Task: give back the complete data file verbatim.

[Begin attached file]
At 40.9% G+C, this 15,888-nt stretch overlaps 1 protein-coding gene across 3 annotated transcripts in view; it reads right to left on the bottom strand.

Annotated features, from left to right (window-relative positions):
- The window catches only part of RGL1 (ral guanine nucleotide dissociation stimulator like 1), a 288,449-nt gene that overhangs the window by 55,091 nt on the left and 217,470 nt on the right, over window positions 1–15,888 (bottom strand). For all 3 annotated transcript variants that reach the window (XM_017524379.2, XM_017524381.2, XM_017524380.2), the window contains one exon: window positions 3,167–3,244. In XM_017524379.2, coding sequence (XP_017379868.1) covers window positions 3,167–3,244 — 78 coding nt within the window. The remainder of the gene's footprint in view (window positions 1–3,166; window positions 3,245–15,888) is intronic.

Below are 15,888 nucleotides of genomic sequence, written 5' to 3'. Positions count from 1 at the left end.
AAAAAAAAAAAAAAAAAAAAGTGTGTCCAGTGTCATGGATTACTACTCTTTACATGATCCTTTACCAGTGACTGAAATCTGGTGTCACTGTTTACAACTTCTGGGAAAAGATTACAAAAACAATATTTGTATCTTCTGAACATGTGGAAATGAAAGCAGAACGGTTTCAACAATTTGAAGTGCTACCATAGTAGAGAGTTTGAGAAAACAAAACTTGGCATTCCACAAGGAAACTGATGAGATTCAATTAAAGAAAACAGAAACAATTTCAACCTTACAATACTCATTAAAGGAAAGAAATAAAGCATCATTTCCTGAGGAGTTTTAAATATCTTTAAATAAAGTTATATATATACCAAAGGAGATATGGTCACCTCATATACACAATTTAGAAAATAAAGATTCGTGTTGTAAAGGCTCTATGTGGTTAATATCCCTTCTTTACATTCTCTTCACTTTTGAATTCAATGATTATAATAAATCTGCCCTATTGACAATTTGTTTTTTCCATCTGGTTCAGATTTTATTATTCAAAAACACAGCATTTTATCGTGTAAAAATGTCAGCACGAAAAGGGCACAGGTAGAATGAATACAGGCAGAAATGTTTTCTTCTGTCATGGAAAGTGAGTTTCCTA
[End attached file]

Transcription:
At 40.9% G+C, this 15,888-nt stretch overlaps 1 protein-coding gene across 3 annotated transcripts in view; it reads right to left on the bottom strand.

Annotated features, from left to right (window-relative positions):
- The window catches only part of RGL1 (ral guanine nucleotide dissociation stimulator like 1), a 288,449-nt gene that overhangs the window by 55,091 nt on the left and 217,470 nt on the right, over window positions 1–15,888 (bottom strand). For all 3 annotated transcript variants that reach the window (XM_017524379.2, XM_017524381.2, XM_017524380.2), the window contains one exon: window positions 3,167–3,244. In XM_017524379.2, coding sequence (XP_017379868.1) covers window positions 3,167–3,244 — 78 coding nt within the window. The remainder of the gene's footprint in view (window positions 1–3,166; window positions 3,245–15,888) is intronic.

Below are 15,888 nucleotides of genomic sequence, written 5' to 3'. Positions count from 1 at the left end.
AAAAAAAAAAAAAAAAAAAAGTGTGTCCAGTGTCATGGATTACTACTCTTTACATGATCCTTTACCAGTGACTGAAATCTGGTGTCACTGTTTACAACTTCTGGGAAAAGATTACAAAAACAATATTTGTATCTTCTGAACATGTGGAAATGAAAGCAGAACGGTTTCAACAATTTGAAGTGCTACCATAGTAGAGAGTTTGAGAAAACAAAACTTGGCATTCCACAAGGAAACTGATGAGATTCAATTAAAGAAAACAGAAACAATTTCAACCTTACAATACTCATTAAAGGAAAGAAATAAAGCATCATTTCCTGAGGAGTTTTAAATATCTTTAAATAAAGTTATATATATACCAAAGGAGATATGGTCACCTCATATACACAATTTAGAAAATAAAGATTCGTGTTGTAAAGGCTCTATGTGGTTAATATCCCTTCTTTACATTCTCTTCACTTTTGAATTCAATGATTATAATAAATCTGCCCTATTGACAATTTGTTTTTTCCATCTGGTTCAGATTTTATTATTCAAAAACACAGCATTTTATCGTGTAAAAATGTCAGCACGAAAAGGGCACAGGTAGAATGAATACAGGCAGAAATGTTTTCTTCTGTCATGGAAAGTGAGTTTCCTA